The Department of Health has confirmed the death of a further 43 patients diagnosed with Covid-19 bringing the total number of deaths to 486.
It is the highest number of deaths recorded on a single day in the Republic since the outbreak of the virus.
A further 629 new cases of Covid-19 have been confirmed.
A further 95 cases of coronavirus have been confirmed from the backlog of tests at the laboratory in Germany, bringing the total number of additional cases to 724.
The total number of Covid-19 cases in Ireland is now 13,271.
34 people who died were in the east of the country, four in the west and five in the south of the country.
The Covid-19 related deaths include 22 males and 21 females. 27 people were reported as having underlying health conditions.
Data released today, covering cases recorded up until midnight on Tuesday, revealed that Cork has the second-highest number of confirmed cases at 916, 7% of all cases.
Dublin has the highest number of cases with 6,337, 51% of all cases..
45% of confirmed cases are male and 55% are female, with 425 clusters involving 2,451 cases. The median age of confirmed cases is 48 years.
A total of 2,026 people with Covid-19 have been hospitalised. Of those hospitalised, 284 have been admitted to ICU. 3,090 cases are associated with healthcare workers.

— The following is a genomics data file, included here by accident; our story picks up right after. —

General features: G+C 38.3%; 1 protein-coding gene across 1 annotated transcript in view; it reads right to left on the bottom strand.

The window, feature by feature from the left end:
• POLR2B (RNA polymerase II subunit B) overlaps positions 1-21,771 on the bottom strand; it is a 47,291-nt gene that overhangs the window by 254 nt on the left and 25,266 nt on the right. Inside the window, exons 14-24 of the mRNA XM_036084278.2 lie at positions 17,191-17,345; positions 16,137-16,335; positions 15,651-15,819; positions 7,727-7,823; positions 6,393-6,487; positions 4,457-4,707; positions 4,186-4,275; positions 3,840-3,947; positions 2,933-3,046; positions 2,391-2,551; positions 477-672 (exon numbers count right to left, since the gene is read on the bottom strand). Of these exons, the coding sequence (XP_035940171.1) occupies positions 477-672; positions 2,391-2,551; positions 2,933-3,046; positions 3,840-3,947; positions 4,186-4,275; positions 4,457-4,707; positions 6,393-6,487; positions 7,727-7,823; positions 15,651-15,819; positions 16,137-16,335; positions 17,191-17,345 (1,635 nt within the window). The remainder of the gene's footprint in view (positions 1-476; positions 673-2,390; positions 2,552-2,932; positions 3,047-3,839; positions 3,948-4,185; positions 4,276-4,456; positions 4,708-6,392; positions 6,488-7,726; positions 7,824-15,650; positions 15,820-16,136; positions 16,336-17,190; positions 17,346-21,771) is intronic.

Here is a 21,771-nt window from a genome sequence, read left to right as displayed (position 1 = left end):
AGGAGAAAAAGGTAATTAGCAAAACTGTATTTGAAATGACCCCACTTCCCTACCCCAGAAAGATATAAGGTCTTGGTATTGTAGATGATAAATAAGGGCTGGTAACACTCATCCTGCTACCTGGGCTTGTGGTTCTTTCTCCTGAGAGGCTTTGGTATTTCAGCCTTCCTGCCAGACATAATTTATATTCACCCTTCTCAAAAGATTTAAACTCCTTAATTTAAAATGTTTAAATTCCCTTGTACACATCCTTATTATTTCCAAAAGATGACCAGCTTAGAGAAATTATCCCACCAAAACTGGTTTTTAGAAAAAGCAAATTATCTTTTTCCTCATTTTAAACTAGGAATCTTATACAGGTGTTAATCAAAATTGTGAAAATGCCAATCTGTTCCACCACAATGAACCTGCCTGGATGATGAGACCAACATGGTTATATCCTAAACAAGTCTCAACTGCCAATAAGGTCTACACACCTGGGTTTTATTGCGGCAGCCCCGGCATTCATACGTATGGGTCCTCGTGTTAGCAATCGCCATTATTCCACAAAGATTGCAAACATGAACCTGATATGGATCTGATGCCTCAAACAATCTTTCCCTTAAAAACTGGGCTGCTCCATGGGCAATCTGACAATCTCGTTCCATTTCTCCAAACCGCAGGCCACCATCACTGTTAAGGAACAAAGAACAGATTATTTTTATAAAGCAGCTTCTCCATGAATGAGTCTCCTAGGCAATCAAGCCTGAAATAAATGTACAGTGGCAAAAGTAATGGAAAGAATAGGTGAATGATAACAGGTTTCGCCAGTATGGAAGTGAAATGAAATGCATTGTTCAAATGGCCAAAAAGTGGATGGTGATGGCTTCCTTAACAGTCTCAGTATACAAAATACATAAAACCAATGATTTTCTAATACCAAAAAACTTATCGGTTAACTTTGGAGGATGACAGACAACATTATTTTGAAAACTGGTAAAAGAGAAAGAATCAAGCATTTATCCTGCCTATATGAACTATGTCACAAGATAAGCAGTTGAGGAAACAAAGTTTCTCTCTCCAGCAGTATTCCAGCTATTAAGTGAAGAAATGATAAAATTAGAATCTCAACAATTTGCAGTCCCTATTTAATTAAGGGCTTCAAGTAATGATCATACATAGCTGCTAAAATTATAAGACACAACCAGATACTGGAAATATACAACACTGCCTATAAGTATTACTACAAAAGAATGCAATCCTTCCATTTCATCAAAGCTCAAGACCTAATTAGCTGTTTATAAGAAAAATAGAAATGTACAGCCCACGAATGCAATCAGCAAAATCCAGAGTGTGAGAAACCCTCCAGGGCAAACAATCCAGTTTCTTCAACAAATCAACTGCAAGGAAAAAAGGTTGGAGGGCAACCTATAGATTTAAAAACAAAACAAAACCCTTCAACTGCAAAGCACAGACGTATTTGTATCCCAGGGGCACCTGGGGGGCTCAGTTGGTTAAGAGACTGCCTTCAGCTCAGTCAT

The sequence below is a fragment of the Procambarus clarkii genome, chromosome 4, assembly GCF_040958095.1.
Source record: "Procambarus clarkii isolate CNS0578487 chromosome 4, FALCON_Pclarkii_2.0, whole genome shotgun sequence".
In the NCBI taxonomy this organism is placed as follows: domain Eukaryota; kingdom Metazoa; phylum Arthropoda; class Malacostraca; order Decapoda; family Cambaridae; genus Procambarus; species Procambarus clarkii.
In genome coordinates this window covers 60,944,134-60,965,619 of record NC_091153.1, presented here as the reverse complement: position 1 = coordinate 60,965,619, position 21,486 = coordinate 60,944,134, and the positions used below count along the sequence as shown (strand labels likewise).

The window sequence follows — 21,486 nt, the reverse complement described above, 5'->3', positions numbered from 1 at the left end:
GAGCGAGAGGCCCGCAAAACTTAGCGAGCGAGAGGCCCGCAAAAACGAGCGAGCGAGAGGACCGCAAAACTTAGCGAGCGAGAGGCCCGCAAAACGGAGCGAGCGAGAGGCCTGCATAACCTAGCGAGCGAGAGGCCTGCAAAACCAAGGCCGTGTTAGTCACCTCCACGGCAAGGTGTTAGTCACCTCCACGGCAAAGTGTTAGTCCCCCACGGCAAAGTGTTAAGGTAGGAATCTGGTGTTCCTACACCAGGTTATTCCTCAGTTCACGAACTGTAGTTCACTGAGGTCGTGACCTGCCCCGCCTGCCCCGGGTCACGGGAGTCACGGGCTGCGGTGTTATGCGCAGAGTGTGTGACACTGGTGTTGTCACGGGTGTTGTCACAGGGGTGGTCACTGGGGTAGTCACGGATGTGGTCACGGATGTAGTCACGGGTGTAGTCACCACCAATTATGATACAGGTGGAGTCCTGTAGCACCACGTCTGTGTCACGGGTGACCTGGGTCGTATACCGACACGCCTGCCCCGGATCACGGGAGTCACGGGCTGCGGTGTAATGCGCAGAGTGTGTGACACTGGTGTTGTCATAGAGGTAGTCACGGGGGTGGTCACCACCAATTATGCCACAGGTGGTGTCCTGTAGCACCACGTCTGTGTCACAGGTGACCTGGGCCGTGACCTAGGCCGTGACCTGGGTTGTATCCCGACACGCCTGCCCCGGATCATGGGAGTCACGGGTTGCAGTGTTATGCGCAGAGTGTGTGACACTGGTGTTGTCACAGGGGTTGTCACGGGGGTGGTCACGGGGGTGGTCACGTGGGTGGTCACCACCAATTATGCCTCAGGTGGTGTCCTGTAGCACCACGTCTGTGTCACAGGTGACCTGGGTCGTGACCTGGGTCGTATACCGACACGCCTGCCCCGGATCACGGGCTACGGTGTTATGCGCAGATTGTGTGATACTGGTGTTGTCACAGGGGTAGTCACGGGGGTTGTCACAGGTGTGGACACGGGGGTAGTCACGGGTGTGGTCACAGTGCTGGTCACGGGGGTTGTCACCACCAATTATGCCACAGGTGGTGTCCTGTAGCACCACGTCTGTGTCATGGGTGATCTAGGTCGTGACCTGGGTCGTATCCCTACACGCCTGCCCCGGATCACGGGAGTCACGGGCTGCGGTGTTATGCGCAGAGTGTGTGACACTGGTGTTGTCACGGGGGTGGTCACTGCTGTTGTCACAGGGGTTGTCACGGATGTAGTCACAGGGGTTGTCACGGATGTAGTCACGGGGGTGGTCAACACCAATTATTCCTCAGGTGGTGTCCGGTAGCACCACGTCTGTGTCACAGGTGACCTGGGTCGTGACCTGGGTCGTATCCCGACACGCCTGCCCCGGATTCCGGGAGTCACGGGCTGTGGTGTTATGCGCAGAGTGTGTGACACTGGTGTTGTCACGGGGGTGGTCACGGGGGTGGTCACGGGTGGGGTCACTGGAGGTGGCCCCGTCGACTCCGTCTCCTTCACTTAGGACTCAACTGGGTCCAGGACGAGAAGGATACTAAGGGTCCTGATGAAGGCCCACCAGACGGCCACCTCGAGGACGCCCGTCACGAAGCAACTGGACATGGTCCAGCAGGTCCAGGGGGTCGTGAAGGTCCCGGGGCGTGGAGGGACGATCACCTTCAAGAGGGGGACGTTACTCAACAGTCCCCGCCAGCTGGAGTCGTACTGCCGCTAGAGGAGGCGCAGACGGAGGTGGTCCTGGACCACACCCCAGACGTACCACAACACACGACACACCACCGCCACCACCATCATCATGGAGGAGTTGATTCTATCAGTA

Of those for whom transmission status is known, community transmission accounts for 51%, close contact accounts for 43%, travel abroad accounts for 6%.
Chief Medical Officer, Dr Tony Holohan, said that current restrictions are suppressing the spread of the virus.
“The data clearly shows that there are two very different experiences of Covid-19 in Ireland today. In the population at large, the virus is contained and effectively suppressed.
“However, the experience of the disease in long-term residential care settings continues to be a source of concern.
“In order to protect the vulnerable the first task was to suppress the virus in the population at large. We are increasingly confident that we are achieving this. All of our efforts now need to be on extinguishing Covid-19 in our community residential settings, including nursing homes.” Speaking in the Dáil earlier today, Minister for Health Simon Harris said nursing home residents must take priority during the pandemic.
"They are citizens of this country.
"Nursing homes are our priority, and we need to take serious action, no doubt this is a virus that doesn't discriminate but has an impact on older people.
"91% of deaths have been people over 65, and two-thirds had underlying health conditions, and this virus is having a devastating impact on the nursing home sector.
"There is a huge amount of work underway, we have 18 Covid-19 response teams going into nursing homes, 61 of our own HSE staff in nursing homes, and that number is expected to grow.
He also said that a serious conversation was needed about the care of elderly people after the pandemic.
"We need to have a serious conversation about how we care for older people in this country after this pandemic, the current model is not fit for purpose,” he said.